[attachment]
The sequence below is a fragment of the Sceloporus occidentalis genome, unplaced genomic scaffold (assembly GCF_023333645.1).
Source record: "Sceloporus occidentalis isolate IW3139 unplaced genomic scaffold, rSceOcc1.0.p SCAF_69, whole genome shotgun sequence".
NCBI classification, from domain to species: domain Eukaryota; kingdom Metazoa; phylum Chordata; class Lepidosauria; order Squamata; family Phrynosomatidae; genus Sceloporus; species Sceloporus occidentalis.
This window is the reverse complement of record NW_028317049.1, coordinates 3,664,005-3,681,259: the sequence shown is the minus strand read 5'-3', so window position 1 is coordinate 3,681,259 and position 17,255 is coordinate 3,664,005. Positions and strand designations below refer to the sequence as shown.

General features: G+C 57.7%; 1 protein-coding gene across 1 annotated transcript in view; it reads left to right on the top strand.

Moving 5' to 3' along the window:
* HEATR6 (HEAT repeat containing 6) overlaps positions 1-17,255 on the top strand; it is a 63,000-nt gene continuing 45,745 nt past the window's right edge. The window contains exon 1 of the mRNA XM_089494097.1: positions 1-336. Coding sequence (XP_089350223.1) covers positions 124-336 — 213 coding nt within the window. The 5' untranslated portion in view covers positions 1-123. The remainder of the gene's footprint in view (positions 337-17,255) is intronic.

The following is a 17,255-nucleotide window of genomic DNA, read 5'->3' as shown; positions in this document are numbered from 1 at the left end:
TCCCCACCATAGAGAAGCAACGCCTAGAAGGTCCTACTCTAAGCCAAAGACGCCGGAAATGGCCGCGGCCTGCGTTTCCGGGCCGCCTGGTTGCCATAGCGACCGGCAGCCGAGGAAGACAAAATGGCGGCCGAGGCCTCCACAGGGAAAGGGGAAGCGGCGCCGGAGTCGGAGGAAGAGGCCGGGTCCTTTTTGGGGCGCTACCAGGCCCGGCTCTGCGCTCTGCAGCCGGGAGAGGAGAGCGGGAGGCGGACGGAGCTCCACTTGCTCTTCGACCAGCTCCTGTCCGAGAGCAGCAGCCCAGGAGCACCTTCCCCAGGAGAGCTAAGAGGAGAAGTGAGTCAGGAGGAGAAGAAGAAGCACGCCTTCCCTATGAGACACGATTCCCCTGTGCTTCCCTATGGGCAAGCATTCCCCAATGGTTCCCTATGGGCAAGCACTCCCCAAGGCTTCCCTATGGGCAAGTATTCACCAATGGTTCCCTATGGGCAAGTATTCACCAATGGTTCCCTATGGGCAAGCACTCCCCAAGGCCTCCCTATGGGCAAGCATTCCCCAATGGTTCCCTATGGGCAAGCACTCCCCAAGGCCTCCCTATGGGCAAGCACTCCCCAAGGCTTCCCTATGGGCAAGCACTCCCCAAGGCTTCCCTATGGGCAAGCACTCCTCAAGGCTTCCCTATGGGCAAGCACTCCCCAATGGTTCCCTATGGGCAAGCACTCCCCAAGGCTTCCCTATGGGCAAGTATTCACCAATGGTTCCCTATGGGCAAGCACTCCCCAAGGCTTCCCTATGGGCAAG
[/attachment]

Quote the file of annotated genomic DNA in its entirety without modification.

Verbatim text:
The sequence below is a fragment of the Sceloporus occidentalis genome, unplaced genomic scaffold (assembly GCF_023333645.1).
Source record: "Sceloporus occidentalis isolate IW3139 unplaced genomic scaffold, rSceOcc1.0.p SCAF_69, whole genome shotgun sequence".
NCBI classification, from domain to species: domain Eukaryota; kingdom Metazoa; phylum Chordata; class Lepidosauria; order Squamata; family Phrynosomatidae; genus Sceloporus; species Sceloporus occidentalis.
This window is the reverse complement of record NW_028317049.1, coordinates 3,664,005-3,681,259: the sequence shown is the minus strand read 5'-3', so window position 1 is coordinate 3,681,259 and position 17,255 is coordinate 3,664,005. Positions and strand designations below refer to the sequence as shown.

General features: G+C 57.7%; 1 protein-coding gene across 1 annotated transcript in view; it reads left to right on the top strand.

Moving 5' to 3' along the window:
* HEATR6 (HEAT repeat containing 6) overlaps positions 1-17,255 on the top strand; it is a 63,000-nt gene continuing 45,745 nt past the window's right edge. The window contains exon 1 of the mRNA XM_089494097.1: positions 1-336. Coding sequence (XP_089350223.1) covers positions 124-336 — 213 coding nt within the window. The 5' untranslated portion in view covers positions 1-123. The remainder of the gene's footprint in view (positions 337-17,255) is intronic.

The following is a 17,255-nucleotide window of genomic DNA, read 5'->3' as shown; positions in this document are numbered from 1 at the left end:
TCCCCACCATAGAGAAGCAACGCCTAGAAGGTCCTACTCTAAGCCAAAGACGCCGGAAATGGCCGCGGCCTGCGTTTCCGGGCCGCCTGGTTGCCATAGCGACCGGCAGCCGAGGAAGACAAAATGGCGGCCGAGGCCTCCACAGGGAAAGGGGAAGCGGCGCCGGAGTCGGAGGAAGAGGCCGGGTCCTTTTTGGGGCGCTACCAGGCCCGGCTCTGCGCTCTGCAGCCGGGAGAGGAGAGCGGGAGGCGGACGGAGCTCCACTTGCTCTTCGACCAGCTCCTGTCCGAGAGCAGCAGCCCAGGAGCACCTTCCCCAGGAGAGCTAAGAGGAGAAGTGAGTCAGGAGGAGAAGAAGAAGCACGCCTTCCCTATGAGACACGATTCCCCTGTGCTTCCCTATGGGCAAGCATTCCCCAATGGTTCCCTATGGGCAAGCACTCCCCAAGGCTTCCCTATGGGCAAGTATTCACCAATGGTTCCCTATGGGCAAGTATTCACCAATGGTTCCCTATGGGCAAGCACTCCCCAAGGCCTCCCTATGGGCAAGCATTCCCCAATGGTTCCCTATGGGCAAGCACTCCCCAAGGCCTCCCTATGGGCAAGCACTCCCCAAGGCTTCCCTATGGGCAAGCACTCCCCAAGGCTTCCCTATGGGCAAGCACTCCTCAAGGCTTCCCTATGGGCAAGCACTCCCCAATGGTTCCCTATGGGCAAGCACTCCCCAAGGCTTCCCTATGGGCAAGTATTCACCAATGGTTCCCTATGGGCAAGCACTCCCCAAGGCTTCCCTATGGGCAAG